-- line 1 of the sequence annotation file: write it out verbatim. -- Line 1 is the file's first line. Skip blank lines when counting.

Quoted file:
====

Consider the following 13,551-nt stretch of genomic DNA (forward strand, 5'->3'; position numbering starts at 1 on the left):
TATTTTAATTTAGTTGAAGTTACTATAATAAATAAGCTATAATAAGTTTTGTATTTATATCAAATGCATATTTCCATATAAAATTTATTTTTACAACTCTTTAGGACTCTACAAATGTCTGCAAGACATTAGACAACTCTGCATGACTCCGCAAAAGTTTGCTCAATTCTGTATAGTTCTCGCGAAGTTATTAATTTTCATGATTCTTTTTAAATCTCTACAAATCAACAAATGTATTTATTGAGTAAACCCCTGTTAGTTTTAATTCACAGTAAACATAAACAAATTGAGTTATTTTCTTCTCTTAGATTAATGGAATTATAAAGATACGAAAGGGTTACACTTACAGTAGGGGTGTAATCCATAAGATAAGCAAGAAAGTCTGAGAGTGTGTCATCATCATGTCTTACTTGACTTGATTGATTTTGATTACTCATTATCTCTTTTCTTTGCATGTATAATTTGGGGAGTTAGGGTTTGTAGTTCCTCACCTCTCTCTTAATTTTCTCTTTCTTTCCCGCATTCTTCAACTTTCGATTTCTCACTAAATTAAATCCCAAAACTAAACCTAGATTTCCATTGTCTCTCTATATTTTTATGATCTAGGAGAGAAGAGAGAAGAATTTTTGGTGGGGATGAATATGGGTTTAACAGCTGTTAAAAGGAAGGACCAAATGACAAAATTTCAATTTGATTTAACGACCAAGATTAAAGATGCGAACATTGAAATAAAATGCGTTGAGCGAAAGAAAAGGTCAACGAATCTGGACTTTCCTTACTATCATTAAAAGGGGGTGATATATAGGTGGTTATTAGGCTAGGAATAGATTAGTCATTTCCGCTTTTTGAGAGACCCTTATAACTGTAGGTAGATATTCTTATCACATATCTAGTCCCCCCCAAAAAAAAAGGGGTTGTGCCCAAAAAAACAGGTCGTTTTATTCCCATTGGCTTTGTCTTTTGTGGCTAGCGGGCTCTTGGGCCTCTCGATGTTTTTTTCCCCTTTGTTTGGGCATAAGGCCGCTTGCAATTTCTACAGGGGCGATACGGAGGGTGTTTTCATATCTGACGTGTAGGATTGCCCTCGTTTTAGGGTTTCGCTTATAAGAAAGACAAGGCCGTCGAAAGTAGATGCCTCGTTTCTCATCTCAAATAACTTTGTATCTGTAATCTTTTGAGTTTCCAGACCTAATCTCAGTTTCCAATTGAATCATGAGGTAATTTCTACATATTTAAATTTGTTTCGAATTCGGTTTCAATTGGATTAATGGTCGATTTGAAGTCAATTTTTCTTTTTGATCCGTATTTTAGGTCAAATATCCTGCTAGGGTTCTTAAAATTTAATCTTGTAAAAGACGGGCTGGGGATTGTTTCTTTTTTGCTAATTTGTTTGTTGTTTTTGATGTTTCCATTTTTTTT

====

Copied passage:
Consider the following 13,551-nt stretch of genomic DNA (forward strand, 5'->3'; position numbering starts at 1 on the left):